Father Kirk T. Berlenbach, a priest and rector at St. Timothy’s Episcopal Church, 5720 Ridge Ave. in Roxborough, is seen during the church’s Palm Sunday service. (Photo Copyright ©2014 Bastiaan Slabbers/BasSlabbers.com)

Father Kirk T. Berlenbach, a priest and rector at St. Timothy’s Episcopal Church, 5720 Ridge Ave. in Roxborough, is seen during the church’s Palm Sunday service. (Photo Copyright ©2014 Bastiaan Slabbers/BasSlabbers.com)

by Len Lear

Last Saturday night the Rev. Kirk T. Berlenbach, a priest and rector at St. Timothy’s Episcopal Church, 5720 Ridge Ave. in Roxborough, “mugged” customers at Barren Hill Tavern & Brewery in Lafayette Hill (formerly the General Lafayette Inn). Despite the “mugging,” the hoppy priest was not placed in handcuffs because this was one “mugging” that the customers gleefully welcomed as an early Christmas present.

As it turns out, in addition to the spiritual ministrations of the good Father in assuaging the suffering of parishioners in distress, Rev. Berlenbach applies another form of therapy not normally associated with the clergy. This compassionate priest brews his own beer and with the aid of Scott Morrison, Barren Hill’s head brewer, and his staff, has created Gingerbread Jesus, a Belgian Dubbel brewed with molasses, ginger, cinnamon and nutmeg. “And at 9%,” said Morrison Saturday when it was introduced to the public, “it’s guaranteed to infuse some holiday cheer!”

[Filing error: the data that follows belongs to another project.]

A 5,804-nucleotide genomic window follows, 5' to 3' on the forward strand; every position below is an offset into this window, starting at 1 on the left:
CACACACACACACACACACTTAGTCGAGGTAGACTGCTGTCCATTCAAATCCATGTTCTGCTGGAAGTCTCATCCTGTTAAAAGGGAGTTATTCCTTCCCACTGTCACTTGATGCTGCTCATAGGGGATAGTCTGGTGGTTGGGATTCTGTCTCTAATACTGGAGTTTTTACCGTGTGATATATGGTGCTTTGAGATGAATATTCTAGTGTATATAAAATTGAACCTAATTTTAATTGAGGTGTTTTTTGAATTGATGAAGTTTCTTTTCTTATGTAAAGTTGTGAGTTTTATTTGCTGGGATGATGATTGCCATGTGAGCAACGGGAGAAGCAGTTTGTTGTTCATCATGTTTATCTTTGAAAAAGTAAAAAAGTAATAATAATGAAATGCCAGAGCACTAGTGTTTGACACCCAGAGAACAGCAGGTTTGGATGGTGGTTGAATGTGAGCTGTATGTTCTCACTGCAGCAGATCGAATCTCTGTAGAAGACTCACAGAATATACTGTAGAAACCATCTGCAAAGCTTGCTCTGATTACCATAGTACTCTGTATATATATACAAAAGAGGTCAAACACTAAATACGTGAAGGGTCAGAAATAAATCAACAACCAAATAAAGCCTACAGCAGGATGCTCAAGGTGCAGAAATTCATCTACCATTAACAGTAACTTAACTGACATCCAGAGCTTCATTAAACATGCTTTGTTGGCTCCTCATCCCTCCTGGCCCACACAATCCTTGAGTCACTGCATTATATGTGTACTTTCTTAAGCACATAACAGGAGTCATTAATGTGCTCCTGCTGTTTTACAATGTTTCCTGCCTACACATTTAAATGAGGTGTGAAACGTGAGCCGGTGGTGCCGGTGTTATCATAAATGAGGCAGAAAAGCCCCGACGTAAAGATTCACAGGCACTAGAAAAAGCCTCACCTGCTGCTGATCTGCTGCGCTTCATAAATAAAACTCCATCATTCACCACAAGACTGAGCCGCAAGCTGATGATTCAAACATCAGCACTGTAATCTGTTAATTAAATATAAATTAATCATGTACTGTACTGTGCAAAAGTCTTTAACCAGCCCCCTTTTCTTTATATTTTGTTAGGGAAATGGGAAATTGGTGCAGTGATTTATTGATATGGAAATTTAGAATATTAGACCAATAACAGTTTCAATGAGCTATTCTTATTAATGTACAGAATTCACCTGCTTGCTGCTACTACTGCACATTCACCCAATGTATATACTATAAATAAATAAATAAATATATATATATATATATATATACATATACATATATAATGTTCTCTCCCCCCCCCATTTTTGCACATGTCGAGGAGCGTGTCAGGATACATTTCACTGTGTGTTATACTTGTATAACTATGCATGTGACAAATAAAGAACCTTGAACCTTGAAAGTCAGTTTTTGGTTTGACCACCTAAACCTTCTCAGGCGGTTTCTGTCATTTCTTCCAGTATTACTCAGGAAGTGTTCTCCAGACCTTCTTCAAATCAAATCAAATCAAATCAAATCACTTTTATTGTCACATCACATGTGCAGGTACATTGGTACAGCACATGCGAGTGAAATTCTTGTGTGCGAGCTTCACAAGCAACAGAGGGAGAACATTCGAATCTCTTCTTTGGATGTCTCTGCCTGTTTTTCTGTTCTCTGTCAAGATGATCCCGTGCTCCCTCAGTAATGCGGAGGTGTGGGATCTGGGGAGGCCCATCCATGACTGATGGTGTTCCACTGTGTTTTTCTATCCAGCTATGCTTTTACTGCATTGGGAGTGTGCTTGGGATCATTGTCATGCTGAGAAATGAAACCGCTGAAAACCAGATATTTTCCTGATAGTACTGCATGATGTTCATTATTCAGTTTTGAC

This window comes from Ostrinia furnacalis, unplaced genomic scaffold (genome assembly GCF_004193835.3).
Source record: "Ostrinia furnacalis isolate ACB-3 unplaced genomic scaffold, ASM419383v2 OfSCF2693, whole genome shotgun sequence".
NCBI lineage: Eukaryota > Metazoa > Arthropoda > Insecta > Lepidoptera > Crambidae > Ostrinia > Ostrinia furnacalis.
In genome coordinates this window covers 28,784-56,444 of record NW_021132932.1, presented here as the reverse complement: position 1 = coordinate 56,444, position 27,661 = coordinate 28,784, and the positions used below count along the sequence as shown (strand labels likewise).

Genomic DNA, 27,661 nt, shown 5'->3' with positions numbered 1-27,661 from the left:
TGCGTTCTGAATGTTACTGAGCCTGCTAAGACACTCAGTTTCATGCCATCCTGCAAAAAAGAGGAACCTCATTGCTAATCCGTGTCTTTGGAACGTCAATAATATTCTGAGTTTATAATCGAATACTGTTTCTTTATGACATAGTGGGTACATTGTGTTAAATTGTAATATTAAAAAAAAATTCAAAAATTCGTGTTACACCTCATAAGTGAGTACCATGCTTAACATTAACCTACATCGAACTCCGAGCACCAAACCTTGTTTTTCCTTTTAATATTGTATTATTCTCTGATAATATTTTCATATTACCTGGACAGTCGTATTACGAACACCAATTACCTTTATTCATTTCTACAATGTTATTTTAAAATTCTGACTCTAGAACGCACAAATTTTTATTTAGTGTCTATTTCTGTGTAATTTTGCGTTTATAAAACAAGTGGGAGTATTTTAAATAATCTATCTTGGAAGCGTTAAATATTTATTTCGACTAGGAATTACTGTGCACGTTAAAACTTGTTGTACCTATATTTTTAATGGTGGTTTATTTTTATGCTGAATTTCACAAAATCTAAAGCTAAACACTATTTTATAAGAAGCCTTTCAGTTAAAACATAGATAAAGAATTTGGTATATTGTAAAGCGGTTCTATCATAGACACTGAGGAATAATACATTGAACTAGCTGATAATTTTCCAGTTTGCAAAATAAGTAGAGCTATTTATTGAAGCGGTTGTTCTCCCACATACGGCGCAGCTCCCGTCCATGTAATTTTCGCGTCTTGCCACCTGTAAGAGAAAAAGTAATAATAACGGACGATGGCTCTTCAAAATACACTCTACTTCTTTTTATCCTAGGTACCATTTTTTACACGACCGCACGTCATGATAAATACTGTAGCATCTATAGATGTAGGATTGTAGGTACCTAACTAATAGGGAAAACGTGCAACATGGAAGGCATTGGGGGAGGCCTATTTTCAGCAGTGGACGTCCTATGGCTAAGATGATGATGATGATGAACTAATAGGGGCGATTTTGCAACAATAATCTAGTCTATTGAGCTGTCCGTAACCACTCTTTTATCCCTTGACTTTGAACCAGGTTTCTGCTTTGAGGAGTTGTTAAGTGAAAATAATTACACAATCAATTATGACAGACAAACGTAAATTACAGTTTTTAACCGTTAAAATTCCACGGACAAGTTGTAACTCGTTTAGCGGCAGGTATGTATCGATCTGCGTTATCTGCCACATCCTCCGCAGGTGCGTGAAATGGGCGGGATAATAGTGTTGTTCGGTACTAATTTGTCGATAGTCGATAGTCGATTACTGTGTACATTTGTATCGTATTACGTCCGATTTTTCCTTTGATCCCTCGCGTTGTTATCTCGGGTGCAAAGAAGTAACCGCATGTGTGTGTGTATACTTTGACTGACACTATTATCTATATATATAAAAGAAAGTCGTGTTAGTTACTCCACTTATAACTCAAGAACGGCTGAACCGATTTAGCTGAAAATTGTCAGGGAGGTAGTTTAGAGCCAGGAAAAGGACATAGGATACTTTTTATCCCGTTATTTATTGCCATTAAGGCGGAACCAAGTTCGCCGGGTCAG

“About five years ago our church beer club started brewing,” explained Rev. Berlenbach, 45. “I am really only a novice when it comes to homebrew, but I have helped do it enough to understand the concepts and have to say that brewing has really added to my understanding and appreciation of beer.

This is the logo for “Gingerbread Jesus,” the new beer created by Father Kirk along with the brewers at Barren Hill Tavern & Brewery in Lafayette Hill (formerly the General Lafayette Inn).

This is the logo for “Gingerbread Jesus,” the new beer created by Father Kirk along with the brewers at Barren Hill Tavern & Brewery in Lafayette Hill (formerly the General Lafayette Inn).

“The whole do-it-yourself aspect is pretty cool. It also ties into my growing attentiveness to what I eat and where it comes from. But above all, I really see something sacred or even sacramental going on as the wort (the sweet malt tea that is the basis of beer and is pretty undrinkable) is transformed into something new and wonderful as the yeast works its magic.”